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zantine temperament ill consorted with the lively Italian CHAP. V. character: and even in the time of pope Eugenius (14311447) the readiness to assist these Greek wanderers, who were almost entirely useless members of society, had already sensibly declined'.'

b. 1395.


The chief patron of the unfortunate exiles at this junc- Bessarion. ture was the celebrated Bessarion, a native of Trapezus but d. 1472. of Greek descent, and distinguished by his patriotic zeal in behalf of the national cause. His efforts to sustain the tottering empire had been of no ordinary kind, though he had been absent in Italy when the final catastrophe occurred; we even find indeed one of his admirers asserting that to his absence that calamity was mainly due, and that the capital had never fallen had Bessarion been there to animate the spirit of its defenders. Long after the event, he was still His patriotic foremost among those who urged aggressive measures against the Turks, and he is said to have built and equipped at his own expense a trireme to cooperate with the Venetian fleet. In pursuance of the same policy he sought, like Chrysoloras, His efforts to to promote the union of the two Churches; for it was, he Churches. maintained, the religious differences of the East and the West which gave the infidel his chief advantage; it was those differences that had brought about the overthrow of the great Churches of Antioch, Jerusalem, and Alexandria; and unless so prolific a source of disunited counsels were removed, he predicted that Europe would share the fate of Africa, and the Crescent everywhere be seen triumphant over the standard of the Cross'.

1 Voigt, p. 332.

2 Ex vetere Græcia oriundus, natusque in Asia, utriusque collegit generosi spiritus semina.' Platinæ Panegyricus, Boerner, p. 82. This panegyric, which contains much valuable material for the life of Bessarion, was composed during the lifetime of the cardinal, and gives no facts subsequent to the elevation of his rival, Pius II, to the papal chair. Hody, who had never seen it, speaks of it (p. 152) as a funeral oration!

3 Constans est certe, Quirites, omnium bene sentientium opinio, et eorum maxime qui suo periculo ista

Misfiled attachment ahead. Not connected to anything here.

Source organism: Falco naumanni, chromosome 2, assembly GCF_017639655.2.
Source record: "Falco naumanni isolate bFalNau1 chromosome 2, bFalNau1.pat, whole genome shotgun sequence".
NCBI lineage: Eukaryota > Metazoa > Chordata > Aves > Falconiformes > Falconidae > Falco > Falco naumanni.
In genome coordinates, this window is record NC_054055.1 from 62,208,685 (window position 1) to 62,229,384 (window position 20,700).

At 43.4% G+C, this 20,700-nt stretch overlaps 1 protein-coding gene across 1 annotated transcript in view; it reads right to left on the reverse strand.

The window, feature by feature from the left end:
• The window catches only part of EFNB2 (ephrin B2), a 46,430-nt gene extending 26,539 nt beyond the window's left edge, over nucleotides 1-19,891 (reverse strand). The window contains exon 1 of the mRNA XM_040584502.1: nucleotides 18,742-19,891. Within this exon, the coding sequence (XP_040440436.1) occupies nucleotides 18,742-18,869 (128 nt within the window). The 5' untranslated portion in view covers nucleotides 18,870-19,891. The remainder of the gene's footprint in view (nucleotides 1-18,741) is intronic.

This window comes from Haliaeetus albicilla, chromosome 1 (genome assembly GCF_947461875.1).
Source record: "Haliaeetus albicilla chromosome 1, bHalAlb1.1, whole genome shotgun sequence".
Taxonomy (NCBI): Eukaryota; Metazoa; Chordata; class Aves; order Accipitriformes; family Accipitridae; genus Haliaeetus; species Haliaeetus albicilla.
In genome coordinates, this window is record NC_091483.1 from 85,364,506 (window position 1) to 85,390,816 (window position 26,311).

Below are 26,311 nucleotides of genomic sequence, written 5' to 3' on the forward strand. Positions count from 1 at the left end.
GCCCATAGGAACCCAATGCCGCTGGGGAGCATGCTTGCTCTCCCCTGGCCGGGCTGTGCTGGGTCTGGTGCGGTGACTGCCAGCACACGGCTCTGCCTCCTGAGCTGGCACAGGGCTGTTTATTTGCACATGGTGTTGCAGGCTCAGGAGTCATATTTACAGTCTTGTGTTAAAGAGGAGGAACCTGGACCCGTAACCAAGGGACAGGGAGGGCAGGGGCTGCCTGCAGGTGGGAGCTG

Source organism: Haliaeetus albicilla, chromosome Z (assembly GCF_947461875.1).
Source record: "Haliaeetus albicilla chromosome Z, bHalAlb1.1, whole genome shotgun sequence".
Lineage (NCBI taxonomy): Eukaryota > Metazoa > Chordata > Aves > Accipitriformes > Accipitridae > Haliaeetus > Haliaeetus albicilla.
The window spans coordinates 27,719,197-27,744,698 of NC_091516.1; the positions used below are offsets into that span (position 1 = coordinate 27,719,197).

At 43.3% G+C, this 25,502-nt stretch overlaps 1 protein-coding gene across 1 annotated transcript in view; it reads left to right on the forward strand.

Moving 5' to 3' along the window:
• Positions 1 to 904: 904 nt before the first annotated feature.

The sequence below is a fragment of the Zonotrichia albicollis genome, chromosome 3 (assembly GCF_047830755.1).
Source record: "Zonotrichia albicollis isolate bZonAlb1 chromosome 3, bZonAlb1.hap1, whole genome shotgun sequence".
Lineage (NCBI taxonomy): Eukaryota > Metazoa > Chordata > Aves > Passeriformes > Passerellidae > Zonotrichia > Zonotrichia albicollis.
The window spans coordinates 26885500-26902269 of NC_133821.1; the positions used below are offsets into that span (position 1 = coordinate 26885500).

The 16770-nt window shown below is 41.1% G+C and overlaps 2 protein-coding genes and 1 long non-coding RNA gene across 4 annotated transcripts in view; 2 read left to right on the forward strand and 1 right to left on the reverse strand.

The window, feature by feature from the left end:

Such were the sentiments

rum calamitatum gnari sunt, duo
illa imperia nunquam fuisse corrui-
tura, si Bessarion, magni animi at-
que consilii vir, illis in locis tum
fuisset, cum tempestas illa contra
non Græcos tantum sed humanum
genus exorta est. Excitasset enim
vir omnium vigilantissimus dormi-
entem Græcam, armasset nimio otio
languentes animos, ire in hostem
suos, et a cervicibus tantam calami-
tatem avertere quantam passi sunt,
spe veræ et integræ laudis proposita,
compulisset.' Ibid. pp. 84-5.

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unite the two

to which he gave expression in the year 1438, at the council of Ferrara. On the convening of that assembly he had appeared as the advocate of the Greek faith, and had seen in the opposite ranks men like Guarino, Traversari, and Aurispa, whom Pope Eugenius had deputed to defend the Latin tenets. As the debates proceeded Bessarion had been brought to the conclusion that the chief question in dispute, -that respecting the Procession of the Holy Ghost,-turned on a merely verbal distinction; and had consequently, with a candour that offered a marked contrast to the characteristic His conver- obstinacy of his countrymen, given in his adhesion to the Romish faith as the representative of his party'. He was shortly after created cardinal, and twice during his lifetime it seemed more than probable that the supreme dignity of the tiara would also fall to his lot. The attempted union of the two Churches however it was beyond his power to bring about. He continued firm in his allegiance to the western communion, and his bearded countenance, along with that of another convert of eminence, the cardinal of Kiew, was conspicuous in the throng of ecclesiastics at the papal court; but

sion to the western Church.

his example attracted few or no followers. The great majorHis example ity of his countrymen still insisted with wearisome pertina


productive of

little result. city on their distinctive views, which they vindicated by

appeals to the early fathers of the eastern Church. It was

crevisse dum religionis nostræ capita
inter se dissiderent; procedatne Spi-